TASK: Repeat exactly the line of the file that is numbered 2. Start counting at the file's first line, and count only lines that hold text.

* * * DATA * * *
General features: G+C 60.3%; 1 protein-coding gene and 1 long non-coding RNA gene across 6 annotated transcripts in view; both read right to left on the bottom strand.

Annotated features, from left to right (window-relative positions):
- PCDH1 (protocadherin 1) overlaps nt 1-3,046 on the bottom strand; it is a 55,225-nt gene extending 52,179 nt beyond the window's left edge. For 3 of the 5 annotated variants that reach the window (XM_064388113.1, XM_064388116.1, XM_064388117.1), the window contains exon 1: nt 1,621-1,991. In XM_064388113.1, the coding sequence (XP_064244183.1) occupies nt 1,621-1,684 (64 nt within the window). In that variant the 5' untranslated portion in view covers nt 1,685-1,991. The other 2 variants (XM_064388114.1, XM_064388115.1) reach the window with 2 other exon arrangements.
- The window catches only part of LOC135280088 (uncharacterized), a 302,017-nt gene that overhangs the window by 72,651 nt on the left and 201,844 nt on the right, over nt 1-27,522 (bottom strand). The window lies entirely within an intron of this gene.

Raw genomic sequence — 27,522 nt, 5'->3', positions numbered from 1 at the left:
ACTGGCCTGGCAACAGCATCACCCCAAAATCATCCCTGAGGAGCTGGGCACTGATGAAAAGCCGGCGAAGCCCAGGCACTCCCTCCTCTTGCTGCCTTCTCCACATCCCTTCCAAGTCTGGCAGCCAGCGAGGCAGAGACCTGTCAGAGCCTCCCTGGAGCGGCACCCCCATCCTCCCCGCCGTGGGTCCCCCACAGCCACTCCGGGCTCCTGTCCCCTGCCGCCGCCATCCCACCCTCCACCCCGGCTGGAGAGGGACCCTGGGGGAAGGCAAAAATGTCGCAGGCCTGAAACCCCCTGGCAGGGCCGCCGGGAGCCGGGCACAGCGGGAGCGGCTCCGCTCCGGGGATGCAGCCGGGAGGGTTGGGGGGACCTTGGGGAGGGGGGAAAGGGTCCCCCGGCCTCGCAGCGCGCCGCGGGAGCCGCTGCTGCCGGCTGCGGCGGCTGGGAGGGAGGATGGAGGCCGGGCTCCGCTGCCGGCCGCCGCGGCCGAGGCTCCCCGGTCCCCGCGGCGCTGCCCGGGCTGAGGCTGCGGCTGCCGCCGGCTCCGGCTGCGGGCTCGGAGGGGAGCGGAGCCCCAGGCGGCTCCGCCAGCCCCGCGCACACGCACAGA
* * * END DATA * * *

Annotated features, from left to right (window-relative positions):